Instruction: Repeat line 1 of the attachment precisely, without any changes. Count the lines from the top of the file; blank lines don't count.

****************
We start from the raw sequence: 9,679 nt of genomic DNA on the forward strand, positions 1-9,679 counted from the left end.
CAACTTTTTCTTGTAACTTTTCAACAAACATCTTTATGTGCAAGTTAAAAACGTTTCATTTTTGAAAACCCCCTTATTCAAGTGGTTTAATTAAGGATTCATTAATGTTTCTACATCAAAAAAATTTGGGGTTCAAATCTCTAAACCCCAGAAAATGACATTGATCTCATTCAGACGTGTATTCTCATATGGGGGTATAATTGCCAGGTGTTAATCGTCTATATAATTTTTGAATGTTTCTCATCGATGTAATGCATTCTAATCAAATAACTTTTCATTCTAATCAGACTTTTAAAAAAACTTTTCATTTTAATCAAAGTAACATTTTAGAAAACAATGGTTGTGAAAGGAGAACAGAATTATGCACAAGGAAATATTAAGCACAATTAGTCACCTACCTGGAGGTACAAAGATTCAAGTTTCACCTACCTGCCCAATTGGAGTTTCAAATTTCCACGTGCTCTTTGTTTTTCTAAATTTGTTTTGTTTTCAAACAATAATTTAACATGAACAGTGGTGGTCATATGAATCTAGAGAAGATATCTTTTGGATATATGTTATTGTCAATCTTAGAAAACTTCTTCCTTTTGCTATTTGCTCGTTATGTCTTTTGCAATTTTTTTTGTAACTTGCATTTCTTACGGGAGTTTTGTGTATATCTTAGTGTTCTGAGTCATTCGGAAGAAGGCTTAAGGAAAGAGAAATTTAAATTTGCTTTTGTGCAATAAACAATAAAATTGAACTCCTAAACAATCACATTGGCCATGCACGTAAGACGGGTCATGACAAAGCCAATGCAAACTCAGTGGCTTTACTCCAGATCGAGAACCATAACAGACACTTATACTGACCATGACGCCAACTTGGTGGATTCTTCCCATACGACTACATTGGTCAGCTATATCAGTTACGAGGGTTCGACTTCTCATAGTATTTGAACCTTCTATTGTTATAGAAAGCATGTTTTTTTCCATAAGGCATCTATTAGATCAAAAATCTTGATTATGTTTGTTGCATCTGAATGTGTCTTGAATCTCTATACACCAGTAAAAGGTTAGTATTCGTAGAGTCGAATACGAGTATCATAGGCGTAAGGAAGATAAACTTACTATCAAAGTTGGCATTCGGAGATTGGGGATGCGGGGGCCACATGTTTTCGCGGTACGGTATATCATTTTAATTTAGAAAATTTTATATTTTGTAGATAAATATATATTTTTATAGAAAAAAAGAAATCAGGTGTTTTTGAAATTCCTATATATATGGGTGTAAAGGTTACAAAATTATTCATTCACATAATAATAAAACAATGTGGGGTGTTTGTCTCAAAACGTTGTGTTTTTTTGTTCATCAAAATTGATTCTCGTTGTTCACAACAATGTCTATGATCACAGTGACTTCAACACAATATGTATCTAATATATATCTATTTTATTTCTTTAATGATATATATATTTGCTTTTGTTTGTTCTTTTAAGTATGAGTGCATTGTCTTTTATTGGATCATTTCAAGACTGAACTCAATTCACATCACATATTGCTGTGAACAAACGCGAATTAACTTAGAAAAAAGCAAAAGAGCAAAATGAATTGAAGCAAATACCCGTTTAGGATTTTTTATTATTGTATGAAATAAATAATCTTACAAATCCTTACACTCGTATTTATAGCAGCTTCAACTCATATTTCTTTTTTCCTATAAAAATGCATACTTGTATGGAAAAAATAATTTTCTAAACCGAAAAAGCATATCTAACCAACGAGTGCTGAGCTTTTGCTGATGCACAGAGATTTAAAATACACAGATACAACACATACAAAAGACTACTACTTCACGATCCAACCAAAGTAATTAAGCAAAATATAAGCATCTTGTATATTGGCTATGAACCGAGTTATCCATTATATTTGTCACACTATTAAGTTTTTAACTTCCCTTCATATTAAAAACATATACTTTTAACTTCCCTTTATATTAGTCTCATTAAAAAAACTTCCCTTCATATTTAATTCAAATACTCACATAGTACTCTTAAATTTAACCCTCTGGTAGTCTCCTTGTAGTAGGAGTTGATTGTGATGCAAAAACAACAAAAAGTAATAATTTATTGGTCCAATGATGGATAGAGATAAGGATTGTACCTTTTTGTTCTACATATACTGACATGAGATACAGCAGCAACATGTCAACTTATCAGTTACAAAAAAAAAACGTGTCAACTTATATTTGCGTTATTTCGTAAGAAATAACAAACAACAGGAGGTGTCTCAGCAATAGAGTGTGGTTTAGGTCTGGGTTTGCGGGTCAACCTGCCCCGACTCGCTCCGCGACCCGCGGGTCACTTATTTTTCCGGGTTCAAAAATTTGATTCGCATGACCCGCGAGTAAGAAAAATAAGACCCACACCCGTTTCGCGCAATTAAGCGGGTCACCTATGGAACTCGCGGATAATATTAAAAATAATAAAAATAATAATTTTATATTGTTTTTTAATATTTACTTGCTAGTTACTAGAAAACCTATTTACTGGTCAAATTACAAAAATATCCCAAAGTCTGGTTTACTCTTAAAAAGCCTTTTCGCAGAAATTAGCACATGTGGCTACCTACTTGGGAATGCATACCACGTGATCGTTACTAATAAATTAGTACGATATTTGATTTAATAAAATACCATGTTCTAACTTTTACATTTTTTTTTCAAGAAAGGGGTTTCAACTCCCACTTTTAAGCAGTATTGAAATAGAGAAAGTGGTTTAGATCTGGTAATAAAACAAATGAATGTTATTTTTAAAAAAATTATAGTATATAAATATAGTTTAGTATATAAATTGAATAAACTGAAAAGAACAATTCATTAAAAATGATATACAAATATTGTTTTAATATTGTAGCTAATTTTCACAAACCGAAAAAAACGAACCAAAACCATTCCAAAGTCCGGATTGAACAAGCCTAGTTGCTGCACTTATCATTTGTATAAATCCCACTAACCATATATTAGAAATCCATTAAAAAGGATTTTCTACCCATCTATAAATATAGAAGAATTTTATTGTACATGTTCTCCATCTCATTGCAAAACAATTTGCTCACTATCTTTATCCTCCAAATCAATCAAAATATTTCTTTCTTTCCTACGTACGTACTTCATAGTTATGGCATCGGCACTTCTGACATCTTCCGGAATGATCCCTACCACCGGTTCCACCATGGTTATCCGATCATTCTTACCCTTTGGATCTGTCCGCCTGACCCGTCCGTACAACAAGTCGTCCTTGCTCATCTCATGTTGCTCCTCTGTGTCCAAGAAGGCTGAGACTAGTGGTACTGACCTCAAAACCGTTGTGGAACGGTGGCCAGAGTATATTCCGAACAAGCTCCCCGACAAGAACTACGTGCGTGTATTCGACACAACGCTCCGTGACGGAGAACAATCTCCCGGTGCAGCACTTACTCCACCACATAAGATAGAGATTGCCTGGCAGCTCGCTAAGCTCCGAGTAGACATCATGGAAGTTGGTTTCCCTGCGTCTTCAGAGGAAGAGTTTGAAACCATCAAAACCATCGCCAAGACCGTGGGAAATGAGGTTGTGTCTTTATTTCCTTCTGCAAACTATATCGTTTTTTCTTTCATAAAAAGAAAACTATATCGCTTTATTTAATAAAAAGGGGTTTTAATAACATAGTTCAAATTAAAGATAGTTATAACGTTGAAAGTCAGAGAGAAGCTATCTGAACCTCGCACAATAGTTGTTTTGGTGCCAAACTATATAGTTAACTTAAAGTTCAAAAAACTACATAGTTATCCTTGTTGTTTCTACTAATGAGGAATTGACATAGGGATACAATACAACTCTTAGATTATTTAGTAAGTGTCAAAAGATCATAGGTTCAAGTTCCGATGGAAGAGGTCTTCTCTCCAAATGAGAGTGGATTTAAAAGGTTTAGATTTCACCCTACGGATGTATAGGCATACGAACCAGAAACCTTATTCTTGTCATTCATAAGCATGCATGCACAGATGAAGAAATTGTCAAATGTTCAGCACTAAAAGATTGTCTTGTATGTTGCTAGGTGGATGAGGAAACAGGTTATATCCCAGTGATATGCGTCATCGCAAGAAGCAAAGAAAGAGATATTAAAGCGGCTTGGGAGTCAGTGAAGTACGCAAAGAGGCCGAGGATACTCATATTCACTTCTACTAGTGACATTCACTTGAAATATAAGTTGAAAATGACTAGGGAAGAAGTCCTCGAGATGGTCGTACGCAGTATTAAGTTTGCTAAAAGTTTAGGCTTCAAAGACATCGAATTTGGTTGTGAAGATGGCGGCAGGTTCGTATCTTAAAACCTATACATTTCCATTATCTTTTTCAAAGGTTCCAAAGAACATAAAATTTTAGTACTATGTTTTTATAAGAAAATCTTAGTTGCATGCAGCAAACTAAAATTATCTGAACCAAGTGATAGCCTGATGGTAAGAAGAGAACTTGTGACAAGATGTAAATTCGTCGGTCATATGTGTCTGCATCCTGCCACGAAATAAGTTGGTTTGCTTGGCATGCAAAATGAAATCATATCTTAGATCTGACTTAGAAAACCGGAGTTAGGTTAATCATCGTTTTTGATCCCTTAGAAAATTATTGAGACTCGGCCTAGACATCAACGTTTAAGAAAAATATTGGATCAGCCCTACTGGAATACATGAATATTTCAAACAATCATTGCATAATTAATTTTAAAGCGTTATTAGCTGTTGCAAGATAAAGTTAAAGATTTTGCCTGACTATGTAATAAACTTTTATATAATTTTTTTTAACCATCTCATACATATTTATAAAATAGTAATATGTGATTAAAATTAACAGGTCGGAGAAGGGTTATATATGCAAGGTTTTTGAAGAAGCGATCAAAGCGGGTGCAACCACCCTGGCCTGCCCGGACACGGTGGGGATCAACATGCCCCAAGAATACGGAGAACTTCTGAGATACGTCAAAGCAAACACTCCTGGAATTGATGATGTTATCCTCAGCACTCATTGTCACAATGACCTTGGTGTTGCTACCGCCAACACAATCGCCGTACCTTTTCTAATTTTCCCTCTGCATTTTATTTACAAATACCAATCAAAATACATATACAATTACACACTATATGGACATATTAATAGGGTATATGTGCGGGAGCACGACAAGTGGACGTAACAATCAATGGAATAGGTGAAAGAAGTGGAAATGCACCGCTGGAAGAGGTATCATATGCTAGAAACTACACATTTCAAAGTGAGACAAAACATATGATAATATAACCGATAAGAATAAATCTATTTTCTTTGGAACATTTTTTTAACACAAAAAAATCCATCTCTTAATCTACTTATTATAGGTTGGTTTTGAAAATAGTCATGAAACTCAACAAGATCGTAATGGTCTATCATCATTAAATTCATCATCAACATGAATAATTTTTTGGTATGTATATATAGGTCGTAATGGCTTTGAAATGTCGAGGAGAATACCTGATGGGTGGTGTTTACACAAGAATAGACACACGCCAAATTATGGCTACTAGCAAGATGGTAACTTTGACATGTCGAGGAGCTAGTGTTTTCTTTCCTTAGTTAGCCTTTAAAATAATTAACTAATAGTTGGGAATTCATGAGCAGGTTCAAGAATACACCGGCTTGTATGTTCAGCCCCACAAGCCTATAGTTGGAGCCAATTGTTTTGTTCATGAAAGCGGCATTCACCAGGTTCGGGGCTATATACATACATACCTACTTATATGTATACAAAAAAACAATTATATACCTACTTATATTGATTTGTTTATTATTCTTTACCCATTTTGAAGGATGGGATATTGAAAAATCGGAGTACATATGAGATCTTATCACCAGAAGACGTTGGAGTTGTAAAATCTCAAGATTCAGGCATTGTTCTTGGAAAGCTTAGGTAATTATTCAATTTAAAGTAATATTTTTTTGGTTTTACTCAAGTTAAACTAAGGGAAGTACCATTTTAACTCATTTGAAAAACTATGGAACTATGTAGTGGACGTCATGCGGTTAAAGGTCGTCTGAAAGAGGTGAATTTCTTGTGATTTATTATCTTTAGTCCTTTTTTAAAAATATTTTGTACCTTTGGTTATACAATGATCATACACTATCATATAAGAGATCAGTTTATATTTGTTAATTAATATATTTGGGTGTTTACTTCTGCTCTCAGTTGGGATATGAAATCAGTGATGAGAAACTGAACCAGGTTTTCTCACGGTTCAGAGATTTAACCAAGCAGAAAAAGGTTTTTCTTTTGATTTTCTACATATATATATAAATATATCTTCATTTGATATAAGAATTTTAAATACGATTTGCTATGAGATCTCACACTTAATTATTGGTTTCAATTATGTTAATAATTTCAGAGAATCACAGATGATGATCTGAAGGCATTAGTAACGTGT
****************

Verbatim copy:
We start from the raw sequence: 9,679 nt of genomic DNA on the forward strand, positions 1-9,679 counted from the left end.